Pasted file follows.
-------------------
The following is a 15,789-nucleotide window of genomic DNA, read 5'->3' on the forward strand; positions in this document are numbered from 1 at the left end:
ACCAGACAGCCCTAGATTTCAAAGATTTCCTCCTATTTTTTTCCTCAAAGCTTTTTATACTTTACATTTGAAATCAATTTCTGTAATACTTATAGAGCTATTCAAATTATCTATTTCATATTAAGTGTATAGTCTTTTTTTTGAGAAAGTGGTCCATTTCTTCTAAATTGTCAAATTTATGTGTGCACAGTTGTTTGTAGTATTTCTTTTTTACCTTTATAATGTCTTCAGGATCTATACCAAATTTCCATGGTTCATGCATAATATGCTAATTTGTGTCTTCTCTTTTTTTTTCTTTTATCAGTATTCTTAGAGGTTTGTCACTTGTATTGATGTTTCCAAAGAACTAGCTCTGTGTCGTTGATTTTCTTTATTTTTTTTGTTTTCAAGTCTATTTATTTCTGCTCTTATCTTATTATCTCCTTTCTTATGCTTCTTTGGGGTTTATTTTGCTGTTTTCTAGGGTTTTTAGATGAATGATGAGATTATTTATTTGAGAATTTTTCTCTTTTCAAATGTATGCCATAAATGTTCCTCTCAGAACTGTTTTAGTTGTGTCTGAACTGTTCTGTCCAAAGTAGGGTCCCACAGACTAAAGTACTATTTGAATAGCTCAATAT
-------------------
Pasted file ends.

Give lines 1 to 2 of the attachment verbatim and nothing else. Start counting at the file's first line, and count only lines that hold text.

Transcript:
The following is a 15,789-nucleotide window of genomic DNA, read 5'->3' on the forward strand; positions in this document are numbered from 1 at the left end:
ACCAGACAGCCCTAGATTTCAAAGATTTCCTCCTATTTTTTTCCTCAAAGCTTTTTATACTTTACATTTGAAATCAATTTCTGTAATACTTATAGAGCTATTCAAATTATCTATTTCATATTAAGTGTATAGTCTTTTTTTTGAGAAAGTGGTCCATTTCTTCTAAATTGTCAAATTTATGTGTGCACAGTTGTTTGTAGTATTTCTTTTTTACCTTTATAATGTCTTCAGGATCTATACCAAATTTCCATGGTTCATGCATAATATGCTAATTTGTGTCTTCTCTTTTTTTTTCTTTTATCAGTATTCTTAGAGGTTTGTCACTTGTATTGATGTTTCCAAAGAACTAGCTCTGTGTCGTTGATTTTCTTTATTTTTTTTGTTTTCAAGTCTATTTATTTCTGCTCTTATCTTATTATCTCCTTTCTTATGCTTCTTTGGGGTTTATTTTGCTGTTTTCTAGGGTTTTTAGATGAATGATGAGATTATTTATTTGAGAATTTTTCTCTTTTCAAATGTATGCCATAAATGTTCCTCTCAGAACTGTTTTAGTTGTGTCTGAACTGTTCTGTCCAAAGTAGGGTCCCACAGACTAAAGTACTATTTGAATAGCTCAATAT